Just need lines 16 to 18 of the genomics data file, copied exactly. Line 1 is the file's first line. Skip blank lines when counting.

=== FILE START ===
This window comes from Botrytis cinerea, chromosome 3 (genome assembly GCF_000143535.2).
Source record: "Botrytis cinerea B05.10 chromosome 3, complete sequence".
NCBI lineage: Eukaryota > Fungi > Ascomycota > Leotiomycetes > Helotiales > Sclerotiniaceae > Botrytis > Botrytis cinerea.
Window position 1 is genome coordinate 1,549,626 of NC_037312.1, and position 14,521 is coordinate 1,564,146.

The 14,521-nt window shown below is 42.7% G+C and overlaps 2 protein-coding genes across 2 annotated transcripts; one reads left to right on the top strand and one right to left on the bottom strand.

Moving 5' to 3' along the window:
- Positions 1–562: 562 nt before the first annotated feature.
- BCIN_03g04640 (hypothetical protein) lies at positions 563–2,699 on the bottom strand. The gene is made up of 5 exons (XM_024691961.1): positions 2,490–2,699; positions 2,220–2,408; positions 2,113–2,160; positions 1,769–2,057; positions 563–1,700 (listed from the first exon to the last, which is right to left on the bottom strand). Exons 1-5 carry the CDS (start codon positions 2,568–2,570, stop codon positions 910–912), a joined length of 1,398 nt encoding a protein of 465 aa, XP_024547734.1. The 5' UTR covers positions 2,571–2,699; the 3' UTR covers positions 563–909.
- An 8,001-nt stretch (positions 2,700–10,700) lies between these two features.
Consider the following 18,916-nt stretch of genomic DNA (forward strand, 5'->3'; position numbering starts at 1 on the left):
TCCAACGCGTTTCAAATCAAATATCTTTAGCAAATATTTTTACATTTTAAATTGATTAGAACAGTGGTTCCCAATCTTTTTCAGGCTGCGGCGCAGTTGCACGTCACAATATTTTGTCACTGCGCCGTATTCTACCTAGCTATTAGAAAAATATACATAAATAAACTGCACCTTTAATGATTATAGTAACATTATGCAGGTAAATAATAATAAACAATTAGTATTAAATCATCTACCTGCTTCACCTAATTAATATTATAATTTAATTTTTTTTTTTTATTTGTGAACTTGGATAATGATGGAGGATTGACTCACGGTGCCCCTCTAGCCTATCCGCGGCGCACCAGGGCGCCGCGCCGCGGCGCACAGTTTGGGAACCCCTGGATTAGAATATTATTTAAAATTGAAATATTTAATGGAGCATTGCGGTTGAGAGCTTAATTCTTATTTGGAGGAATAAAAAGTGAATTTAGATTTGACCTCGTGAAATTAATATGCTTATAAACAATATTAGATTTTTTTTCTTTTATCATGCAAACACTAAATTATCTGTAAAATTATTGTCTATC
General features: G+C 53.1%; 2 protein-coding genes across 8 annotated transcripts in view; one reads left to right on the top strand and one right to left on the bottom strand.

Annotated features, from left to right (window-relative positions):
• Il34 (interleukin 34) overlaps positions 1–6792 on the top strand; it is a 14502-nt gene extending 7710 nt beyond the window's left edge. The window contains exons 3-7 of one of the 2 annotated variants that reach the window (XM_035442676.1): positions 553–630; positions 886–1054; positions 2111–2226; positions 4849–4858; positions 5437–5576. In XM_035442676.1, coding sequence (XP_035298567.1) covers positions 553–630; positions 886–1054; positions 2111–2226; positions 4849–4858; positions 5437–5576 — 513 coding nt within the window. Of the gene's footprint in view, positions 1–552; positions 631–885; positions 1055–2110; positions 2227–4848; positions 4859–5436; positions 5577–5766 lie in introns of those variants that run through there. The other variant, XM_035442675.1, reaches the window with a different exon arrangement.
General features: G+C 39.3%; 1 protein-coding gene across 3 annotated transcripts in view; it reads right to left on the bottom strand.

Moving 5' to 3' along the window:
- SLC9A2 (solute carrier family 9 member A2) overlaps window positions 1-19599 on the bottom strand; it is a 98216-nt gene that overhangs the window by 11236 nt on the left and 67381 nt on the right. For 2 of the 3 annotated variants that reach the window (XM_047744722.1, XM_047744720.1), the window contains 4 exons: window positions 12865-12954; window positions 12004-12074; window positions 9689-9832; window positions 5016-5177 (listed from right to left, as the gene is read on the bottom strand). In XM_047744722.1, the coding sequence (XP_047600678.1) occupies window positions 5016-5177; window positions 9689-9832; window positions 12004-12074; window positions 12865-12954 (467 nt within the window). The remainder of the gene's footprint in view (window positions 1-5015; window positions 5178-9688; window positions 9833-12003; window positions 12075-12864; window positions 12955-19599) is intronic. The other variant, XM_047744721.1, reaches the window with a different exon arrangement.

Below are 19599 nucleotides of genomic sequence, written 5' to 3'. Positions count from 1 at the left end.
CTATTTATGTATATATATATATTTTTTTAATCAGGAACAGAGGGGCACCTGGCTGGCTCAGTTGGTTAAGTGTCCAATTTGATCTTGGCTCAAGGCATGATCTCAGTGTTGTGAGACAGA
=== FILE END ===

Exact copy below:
Moving 5' to 3' along the window:
- SLC9A2 (solute carrier family 9 member A2) overlaps window positions 1-19599 on the bottom strand; it is a 98216-nt gene that overhangs the window by 11236 nt on the left and 67381 nt on the right. For 2 of the 3 annotated variants that reach the window (XM_047744722.1, XM_047744720.1), the window contains 4 exons: window positions 12865-12954; window positions 12004-12074; window positions 9689-9832; window positions 5016-5177 (listed from right to left, as the gene is read on the bottom strand). In XM_047744722.1, the coding sequence (XP_047600678.1) occupies window positions 5016-5177; window positions 9689-9832; window positions 12004-12074; window positions 12865-12954 (467 nt within the window). The remainder of the gene's footprint in view (window positions 1-5015; window positions 5178-9688; window positions 9833-12003; window positions 12075-12864; window positions 12955-19599) is intronic. The other variant, XM_047744721.1, reaches the window with a different exon arrangement.

Below are 19599 nucleotides of genomic sequence, written 5' to 3'. Positions count from 1 at the left end.